Walk-through — How EFB works

EH Forwarder Bot is an extensible framework that allows user to control and manage accounts from different chat platforms in a unified interface. It consists of 4 parts: a Master Channel, some Slave Channels, some Middlewares and a Coordinator.

EFB Project Structure
Master Channel

The channel that directly interact with the user. There is guaranteed to have one and only one master channel in an EFB Session.

Slave Channel

The channel that delivers messages to and from their relative platform. There should be at lease one slave channel in an EFB Session.


Component of the framework that maintains the instances of channels, and delivers messages between channels.


Module that processes messages and statuses delivered between channels, and make modifications where needed.

Concepts to know


A common term that means both channels and middlewares.


A place where conversations happen. Consists of User Chats (private messages), Group Chats, and System Chats.

User / User Chat

A user of the IM platform that the user can possibly chat with, or a conversation with them. Messages from such conversation has one and only one unique author. (Except messages that are from the user themself, or from the system.)

For platforms that support bot or something similar, they would also be considered as a “user”, unless messages in such chat can be sent from any user other than the bot.

For chats that the user receive messages, but cannot send message to, it should also be considered as a user chat, only to raise an exception when messages was trying to send to the chat.

Group chat

A chat that involves more than one user. A group chat should have a list of members (users) that can involve in the conversation.

System chat

A chat that is a part of the system. Usually used for chats that are either a part of the IM platform, or the channel. Slave channels can use this feature to send system message and notifications to the master channel.


Messages are delivered strictly between the master channel and a slave channel. It usually carries an information of a certain type.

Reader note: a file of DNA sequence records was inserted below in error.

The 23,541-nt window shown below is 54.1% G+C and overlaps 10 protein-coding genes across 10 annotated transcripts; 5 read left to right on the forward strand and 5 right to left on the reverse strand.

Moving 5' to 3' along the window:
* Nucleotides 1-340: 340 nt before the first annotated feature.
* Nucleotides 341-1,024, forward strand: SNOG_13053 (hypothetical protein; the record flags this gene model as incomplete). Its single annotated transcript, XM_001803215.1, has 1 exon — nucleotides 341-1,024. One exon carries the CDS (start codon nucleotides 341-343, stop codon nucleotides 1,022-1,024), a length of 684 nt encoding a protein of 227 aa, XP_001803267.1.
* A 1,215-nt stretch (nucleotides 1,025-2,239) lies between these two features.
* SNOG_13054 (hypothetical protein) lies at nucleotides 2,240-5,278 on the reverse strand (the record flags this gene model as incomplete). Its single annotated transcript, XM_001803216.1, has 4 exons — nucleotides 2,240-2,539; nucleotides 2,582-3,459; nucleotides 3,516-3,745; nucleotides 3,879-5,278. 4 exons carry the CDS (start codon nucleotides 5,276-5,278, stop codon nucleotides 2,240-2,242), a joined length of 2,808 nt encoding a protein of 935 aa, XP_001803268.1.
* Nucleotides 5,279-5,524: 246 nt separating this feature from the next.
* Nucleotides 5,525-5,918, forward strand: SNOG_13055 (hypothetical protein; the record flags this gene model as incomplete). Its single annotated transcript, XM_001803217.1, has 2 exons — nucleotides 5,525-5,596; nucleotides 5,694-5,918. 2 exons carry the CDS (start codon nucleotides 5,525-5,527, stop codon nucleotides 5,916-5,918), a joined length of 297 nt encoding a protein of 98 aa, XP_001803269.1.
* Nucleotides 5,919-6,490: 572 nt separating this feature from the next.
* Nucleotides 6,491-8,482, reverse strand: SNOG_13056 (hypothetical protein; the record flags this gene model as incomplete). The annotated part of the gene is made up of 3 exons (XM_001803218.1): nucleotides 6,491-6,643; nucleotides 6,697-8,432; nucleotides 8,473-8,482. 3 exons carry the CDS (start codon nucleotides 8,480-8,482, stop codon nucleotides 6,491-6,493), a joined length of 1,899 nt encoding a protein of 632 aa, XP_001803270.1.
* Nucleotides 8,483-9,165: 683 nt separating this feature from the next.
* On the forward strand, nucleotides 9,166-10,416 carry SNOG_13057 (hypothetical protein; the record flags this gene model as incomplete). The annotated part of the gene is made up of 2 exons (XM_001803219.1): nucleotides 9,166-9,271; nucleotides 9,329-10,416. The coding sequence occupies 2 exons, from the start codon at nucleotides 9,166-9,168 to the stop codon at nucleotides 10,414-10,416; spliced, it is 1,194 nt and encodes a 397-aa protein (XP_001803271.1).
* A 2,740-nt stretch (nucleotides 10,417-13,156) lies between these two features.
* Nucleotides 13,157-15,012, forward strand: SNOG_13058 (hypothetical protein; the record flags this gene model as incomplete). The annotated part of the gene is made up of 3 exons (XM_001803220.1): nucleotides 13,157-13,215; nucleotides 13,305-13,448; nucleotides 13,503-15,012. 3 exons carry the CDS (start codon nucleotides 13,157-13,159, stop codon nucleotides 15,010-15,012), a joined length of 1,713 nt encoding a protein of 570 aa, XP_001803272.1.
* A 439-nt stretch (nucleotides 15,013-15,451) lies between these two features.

Each message should at least have a unique ID that is distinct within the slave channel related to it. Any edited message should be able to be identified with the same unique ID.


Information that is not formatted into a message. Usually includes updates of chats and members of chats, and removal of messages.

Slave Channels

The job of slave channels is relatively simple.

  1. Deliver messages to and from the master channel.

  2. Maintains a list of all available chats, and group members.

  3. Monitors changes of chats and notify the master channel.

Features that does not fit into the standard EFB Slave Channel model can be offered as Additional features.

Master Channels

Master channels is relatively more complicated and also more flexible. As it directly faces the user, its user interface should be user-friendly, or at least friendly to the targeted users.

The job of the master channel includes:

  1. Receive, process and display messages from slave channels.

  2. Display a full list of chats from all slave channels.

  3. Offer an interface for the user to use “extra functions” from slave channels.

  4. Process updates from slave channels.

  5. Provide a user-friendly interface as far as possible.


Middlewares can monitor and make changes to or nullify messages and statuses delivered between channels. Middlewares are executed in order of registration, one after another. A middleware will always receive the messages processed by the preceding middleware if available. Once a middleware nullify a message or status, the message will not be processed and delivered any further.